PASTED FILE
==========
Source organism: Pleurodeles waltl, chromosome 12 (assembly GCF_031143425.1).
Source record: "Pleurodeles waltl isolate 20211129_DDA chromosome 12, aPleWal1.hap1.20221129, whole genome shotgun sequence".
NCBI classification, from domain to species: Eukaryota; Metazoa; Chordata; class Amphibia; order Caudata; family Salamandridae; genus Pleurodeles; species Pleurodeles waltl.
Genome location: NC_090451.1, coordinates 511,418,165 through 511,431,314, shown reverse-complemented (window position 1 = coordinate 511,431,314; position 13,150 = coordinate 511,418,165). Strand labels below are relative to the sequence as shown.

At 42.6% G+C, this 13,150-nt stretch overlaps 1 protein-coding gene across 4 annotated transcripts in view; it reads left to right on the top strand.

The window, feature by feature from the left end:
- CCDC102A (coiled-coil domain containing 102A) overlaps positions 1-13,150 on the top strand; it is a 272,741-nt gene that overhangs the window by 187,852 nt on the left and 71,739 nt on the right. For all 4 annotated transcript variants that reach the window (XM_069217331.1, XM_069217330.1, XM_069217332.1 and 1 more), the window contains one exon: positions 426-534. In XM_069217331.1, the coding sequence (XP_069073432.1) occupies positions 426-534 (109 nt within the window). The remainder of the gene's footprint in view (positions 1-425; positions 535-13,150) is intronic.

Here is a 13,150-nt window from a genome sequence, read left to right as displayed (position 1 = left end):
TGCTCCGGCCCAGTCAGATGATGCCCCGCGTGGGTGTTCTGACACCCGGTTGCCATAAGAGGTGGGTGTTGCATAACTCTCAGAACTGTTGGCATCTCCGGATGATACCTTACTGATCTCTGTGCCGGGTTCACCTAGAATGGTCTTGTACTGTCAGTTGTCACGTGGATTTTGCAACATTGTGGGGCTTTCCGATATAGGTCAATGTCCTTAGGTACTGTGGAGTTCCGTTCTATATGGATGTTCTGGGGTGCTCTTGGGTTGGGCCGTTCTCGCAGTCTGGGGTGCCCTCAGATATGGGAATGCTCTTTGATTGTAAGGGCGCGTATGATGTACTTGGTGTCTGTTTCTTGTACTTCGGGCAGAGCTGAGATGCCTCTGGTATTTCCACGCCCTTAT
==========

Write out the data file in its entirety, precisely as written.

Source organism: Pleurodeles waltl, chromosome 12 (assembly GCF_031143425.1).
Source record: "Pleurodeles waltl isolate 20211129_DDA chromosome 12, aPleWal1.hap1.20221129, whole genome shotgun sequence".
NCBI classification, from domain to species: Eukaryota; Metazoa; Chordata; class Amphibia; order Caudata; family Salamandridae; genus Pleurodeles; species Pleurodeles waltl.
Genome location: NC_090451.1, coordinates 511,418,165 through 511,431,314, shown reverse-complemented (window position 1 = coordinate 511,431,314; position 13,150 = coordinate 511,418,165). Strand labels below are relative to the sequence as shown.

At 42.6% G+C, this 13,150-nt stretch overlaps 1 protein-coding gene across 4 annotated transcripts in view; it reads left to right on the top strand.

The window, feature by feature from the left end:
- CCDC102A (coiled-coil domain containing 102A) overlaps positions 1-13,150 on the top strand; it is a 272,741-nt gene that overhangs the window by 187,852 nt on the left and 71,739 nt on the right. For all 4 annotated transcript variants that reach the window (XM_069217331.1, XM_069217330.1, XM_069217332.1 and 1 more), the window contains one exon: positions 426-534. In XM_069217331.1, the coding sequence (XP_069073432.1) occupies positions 426-534 (109 nt within the window). The remainder of the gene's footprint in view (positions 1-425; positions 535-13,150) is intronic.

Here is a 13,150-nt window from a genome sequence, read left to right as displayed (position 1 = left end):
TGCTCCGGCCCAGTCAGATGATGCCCCGCGTGGGTGTTCTGACACCCGGTTGCCATAAGAGGTGGGTGTTGCATAACTCTCAGAACTGTTGGCATCTCCGGATGATACCTTACTGATCTCTGTGCCGGGTTCACCTAGAATGGTCTTGTACTGTCAGTTGTCACGTGGATTTTGCAACATTGTGGGGCTTTCCGATATAGGTCAATGTCCTTAGGTACTGTGGAGTTCCGTTCTATATGGATGTTCTGGGGTGCTCTTGGGTTGGGCCGTTCTCGCAGTCTGGGGTGCCCTCAGATATGGGAATGCTCTTTGATTGTAAGGGCGCGTATGATGTACTTGGTGTCTGTTTCTTGTACTTCGGGCAGAGCTGAGATGCCTCTGGTATTTCCACGCCCTTAT